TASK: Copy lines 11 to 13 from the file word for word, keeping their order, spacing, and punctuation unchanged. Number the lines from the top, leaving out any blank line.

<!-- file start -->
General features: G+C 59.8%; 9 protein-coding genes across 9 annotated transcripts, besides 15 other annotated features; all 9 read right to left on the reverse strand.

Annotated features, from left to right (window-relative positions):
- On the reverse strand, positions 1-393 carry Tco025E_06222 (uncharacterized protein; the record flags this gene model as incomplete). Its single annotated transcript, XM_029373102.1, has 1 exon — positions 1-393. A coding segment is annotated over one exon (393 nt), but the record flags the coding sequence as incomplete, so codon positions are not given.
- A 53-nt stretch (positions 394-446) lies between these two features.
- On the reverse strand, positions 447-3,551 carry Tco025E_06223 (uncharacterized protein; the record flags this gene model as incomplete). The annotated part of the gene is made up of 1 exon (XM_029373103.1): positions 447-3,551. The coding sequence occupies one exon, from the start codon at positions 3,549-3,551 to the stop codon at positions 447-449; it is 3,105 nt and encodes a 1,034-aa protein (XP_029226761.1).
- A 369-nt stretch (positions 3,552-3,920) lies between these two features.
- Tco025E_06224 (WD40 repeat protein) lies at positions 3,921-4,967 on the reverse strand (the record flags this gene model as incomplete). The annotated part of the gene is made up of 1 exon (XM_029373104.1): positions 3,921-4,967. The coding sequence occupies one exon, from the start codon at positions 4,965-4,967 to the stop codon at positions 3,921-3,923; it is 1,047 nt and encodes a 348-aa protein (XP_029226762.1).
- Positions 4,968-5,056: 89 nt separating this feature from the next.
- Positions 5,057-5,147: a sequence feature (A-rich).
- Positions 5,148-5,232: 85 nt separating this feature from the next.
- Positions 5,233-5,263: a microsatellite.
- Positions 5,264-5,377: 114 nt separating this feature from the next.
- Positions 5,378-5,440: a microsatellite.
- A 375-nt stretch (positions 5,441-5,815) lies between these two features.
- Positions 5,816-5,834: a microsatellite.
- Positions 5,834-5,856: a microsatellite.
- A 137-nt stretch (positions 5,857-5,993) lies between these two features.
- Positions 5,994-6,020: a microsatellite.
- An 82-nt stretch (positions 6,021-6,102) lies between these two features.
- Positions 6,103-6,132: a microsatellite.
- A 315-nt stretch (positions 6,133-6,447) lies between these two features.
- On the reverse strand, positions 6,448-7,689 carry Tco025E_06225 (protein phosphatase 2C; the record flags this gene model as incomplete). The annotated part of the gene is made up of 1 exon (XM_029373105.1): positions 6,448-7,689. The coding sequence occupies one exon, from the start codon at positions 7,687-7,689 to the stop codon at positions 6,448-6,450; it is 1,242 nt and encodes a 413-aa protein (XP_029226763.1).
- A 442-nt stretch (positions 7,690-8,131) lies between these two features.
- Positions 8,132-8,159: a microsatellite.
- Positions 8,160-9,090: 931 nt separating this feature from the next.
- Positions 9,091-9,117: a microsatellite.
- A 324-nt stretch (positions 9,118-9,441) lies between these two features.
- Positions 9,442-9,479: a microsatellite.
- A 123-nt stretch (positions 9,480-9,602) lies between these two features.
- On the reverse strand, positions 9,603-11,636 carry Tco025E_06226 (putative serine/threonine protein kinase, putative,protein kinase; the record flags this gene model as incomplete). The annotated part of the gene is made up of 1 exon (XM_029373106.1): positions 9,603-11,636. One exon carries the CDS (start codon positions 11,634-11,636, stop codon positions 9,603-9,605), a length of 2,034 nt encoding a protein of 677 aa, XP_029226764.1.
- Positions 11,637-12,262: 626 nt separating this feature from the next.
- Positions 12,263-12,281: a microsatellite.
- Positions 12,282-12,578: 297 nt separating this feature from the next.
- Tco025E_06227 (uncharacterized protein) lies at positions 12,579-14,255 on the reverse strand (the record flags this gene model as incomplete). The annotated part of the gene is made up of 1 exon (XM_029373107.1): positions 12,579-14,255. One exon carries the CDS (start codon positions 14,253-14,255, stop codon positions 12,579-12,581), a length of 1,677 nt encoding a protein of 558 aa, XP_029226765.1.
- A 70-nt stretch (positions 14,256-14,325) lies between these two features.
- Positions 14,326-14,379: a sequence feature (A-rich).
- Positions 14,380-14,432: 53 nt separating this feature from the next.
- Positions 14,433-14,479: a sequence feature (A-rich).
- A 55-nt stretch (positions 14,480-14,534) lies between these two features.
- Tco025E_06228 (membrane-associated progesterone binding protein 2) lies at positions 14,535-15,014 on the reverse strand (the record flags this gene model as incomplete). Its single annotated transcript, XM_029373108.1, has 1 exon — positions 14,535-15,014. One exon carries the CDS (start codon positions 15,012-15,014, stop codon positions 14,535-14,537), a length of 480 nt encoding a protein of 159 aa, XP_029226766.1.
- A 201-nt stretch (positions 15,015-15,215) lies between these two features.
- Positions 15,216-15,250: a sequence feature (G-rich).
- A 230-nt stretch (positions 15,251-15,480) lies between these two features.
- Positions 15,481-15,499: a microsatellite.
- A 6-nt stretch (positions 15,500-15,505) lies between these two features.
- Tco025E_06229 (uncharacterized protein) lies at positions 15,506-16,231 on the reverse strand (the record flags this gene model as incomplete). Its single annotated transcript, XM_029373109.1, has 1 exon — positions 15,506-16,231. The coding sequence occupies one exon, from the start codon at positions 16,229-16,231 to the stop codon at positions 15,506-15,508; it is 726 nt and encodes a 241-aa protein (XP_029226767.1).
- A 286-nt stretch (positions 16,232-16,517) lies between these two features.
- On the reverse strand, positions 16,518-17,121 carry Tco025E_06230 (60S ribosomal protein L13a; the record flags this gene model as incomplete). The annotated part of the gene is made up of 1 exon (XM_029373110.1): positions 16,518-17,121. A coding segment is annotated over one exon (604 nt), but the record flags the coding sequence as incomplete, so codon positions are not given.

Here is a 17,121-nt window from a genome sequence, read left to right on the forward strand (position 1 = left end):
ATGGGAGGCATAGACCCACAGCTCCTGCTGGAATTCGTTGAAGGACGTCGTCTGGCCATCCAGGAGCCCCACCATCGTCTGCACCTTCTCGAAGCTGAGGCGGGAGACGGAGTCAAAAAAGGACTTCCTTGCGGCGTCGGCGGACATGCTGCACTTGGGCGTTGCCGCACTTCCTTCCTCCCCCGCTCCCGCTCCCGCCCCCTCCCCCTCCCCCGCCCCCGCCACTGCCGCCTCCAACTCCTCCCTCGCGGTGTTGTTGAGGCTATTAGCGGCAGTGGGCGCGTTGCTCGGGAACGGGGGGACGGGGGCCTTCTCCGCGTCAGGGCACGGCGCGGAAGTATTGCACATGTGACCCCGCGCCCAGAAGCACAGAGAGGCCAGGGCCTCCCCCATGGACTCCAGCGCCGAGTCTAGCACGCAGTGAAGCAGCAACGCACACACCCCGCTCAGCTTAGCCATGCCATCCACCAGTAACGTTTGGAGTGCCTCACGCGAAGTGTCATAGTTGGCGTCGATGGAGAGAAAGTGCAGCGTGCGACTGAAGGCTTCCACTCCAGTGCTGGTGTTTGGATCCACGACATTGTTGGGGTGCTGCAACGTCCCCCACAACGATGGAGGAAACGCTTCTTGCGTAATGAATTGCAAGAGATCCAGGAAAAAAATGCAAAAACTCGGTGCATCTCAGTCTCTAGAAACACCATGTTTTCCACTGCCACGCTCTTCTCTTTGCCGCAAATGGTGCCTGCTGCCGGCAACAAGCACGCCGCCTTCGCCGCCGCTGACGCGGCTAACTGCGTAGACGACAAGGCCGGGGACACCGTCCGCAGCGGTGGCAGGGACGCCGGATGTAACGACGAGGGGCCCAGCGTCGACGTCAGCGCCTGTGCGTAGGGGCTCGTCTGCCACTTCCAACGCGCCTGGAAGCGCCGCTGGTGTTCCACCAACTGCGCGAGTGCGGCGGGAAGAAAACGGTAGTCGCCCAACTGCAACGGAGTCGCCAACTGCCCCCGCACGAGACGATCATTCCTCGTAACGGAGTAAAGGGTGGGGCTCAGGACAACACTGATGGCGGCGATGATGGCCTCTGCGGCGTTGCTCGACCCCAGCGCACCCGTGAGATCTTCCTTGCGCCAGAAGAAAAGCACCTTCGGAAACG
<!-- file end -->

- Positions 5,233-5,263: a microsatellite.
- Positions 5,264-5,377: 114 nt separating this feature from the next.
- Positions 5,378-5,440: a microsatellite.